Amen to that. After shoving his brother off a bridge and then openly confessing to it, in a baller move that had the majority of the Ironborn rooting for him, Euron attempted to woo Cersei with the Jaime-baiting chat up line “…here I am, with a thousand ships and two good hands.” This was shortly followed by his response to being accused of murdering his brother (“You should try it, feels wonderful”). For the first time, we have a villain who can convincingly joke around. And you can’t fault the man for his range, dropping poetic lines like “I am the storm, brother. The first storm and the last. And you’re in my way” while balancing on a rope bridge, poised to commit murder in torrential rain. It gets even better when in the ultimate dick move, he storms Yara’s boat just as she’s about to get hot and heavy with Ellaria Sand (though let’s be real, if we’d been treated to two different consensual sex scenes in one episode, Thrones presumably would have spontaneously combusted), entering on a giant wooden drawbridge/claw, and hacking through a few people with an axe, with shades of Jack Nicholson in The Shining. There’s that same sense that he’s the personification of the Id — something implied, too, when he tells Jaime that he enjoyed watching him cut down the Ironborn, telling him “[It was] like a dance.”

While there’s every chance that like any other character on the show, Uncle Greyjoy could meet some abrupt and bloody end in the very next episode, there’s hints that he’s going to be around for a while. There’s the fact that he promised to bring Cersei a “priceless gift” to prove his allegiance to her, which should keep him safe at least until when he delivers the aforementioned present. There’s also Asbæk’s interview with Empire in which he stated that “After this season, Ramsay’s gonna look like a little kid,” which presumably means we’re going to see a long played out narrative arc. And while the Danish actor described his character as a “hooligan” in his Empire interview and as “a f—ing idiot douchebag, an impolite selfish child” in the same Entertainment Weekly interview which cites Weiss, some insight from costume designer Michele Clapton about the character’s post-makeover jacket in her interview to Fast Company implied that he might be more methodical than what we’ve seen so far: “I loved the slashed star shapes that we made. It’s supposed to represent the type of guy that obviously has issues. The slashes, although seemingly mindless, are repetitive and exacting.”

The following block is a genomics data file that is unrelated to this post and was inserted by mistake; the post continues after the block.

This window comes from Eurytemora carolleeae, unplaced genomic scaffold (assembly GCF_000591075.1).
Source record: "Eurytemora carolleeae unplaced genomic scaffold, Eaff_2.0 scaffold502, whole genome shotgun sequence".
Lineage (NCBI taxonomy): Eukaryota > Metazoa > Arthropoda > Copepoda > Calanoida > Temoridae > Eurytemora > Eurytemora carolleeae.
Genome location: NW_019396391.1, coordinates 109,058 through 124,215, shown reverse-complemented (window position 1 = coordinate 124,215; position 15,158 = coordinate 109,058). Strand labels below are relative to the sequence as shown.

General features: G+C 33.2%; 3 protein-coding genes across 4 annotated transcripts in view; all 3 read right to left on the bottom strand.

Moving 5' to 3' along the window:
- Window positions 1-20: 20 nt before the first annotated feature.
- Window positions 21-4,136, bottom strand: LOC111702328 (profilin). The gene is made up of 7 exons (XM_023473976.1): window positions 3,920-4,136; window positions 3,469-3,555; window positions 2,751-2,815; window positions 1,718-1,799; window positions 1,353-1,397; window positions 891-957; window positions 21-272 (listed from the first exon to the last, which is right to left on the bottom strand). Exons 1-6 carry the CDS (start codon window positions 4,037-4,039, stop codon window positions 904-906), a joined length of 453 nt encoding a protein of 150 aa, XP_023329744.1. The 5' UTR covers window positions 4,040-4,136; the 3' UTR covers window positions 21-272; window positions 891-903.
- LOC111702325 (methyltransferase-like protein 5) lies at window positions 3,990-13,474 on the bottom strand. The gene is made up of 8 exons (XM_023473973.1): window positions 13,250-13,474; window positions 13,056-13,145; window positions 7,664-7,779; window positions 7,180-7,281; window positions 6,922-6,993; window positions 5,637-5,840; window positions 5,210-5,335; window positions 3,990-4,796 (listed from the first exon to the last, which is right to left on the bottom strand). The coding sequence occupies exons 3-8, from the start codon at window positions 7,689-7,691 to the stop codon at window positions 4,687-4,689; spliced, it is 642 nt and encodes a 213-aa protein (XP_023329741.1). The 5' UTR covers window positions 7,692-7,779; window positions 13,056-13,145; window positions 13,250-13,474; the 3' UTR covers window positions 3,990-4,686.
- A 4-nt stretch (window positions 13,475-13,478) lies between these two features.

Repetitive and exacting sounds distinctly different from the character we’ve seen so far. But just because we haven’t witnessed this from him, doesn’t mean that this side can be ruled out. Asbæk has commented on how adaptable Euron is and told Entertainment Weekly: “Every scene he’s a new guy. The guy you met on the bridge is not the guy at the Kingsmoot, and is not the guy you see with Cersei and is not the guy you see on the ship. He’s different with different people.” His adaptability sounds like precisely the sort of quality that makes someone a skilled diplomat in George R.R. Martin’s universe.

There’s also the tongue thing. Did you get the context? When attacking Yara’s ship, one of Euron’s men cut outs an opponent’s tongues. This isn’t presumably (just?) to trigger Theon’s PTSD. As we know from the fratricide scene on the bridge, after a psychotic episode during a storm, Euron cut out the tongues of everyone on his ship because he “needed silence.” Presumably he likes a quiet workplace. With this in mind, it implies the tongue-severing wasn’t as brutal and chaotic as it seemed — the warrior wasn’t maiming at random, so much as prepping Euron’s new workforce. When you consider all of the above, it seems like Euron is an electric combination of Littlefinger-level diplomacy and strategy with Ramsay-level violence. He can play the long game, bend the knee to a queen and take her insults with equanimity with just as much talent as he can wield an axe and shove a next-of-kin off a bridge.

HBO

Which means, hopefully, that he’ll be around for a while. This season has felt weightier than its predecessors — we’ve had long shots of hallways and montages of shit and slop, and slow camera pans across floor maps in order to hammer the point home that the stakes are the highest they’ve ever been. Euron has an interesting effect on time in the show. While it seems to crawl for the other storylines, it zips along nicely whenever he’s on screen. Mashable has already published a great, blistering piece about the impossibility of him having had the time, resources or manpower to build 1,000 ships and Twitter has wrung its hands over how exactly he managed to find Yara’s ship so promptly (is there a mole in Dany’s camp?).

Perhaps none of this really matters. Euron marks the perfect intersection between evil and fun. In a season which raises questions of how the human race will survive and which asks how a just ruler should govern, he’s a welcome relief, all fireworks and fizz. Long live Euron. I can’t wait to see what he gets up to next.

In case you missed it, read our answers to the most Googled Game of Thrones questions.

  • Lead image: HBO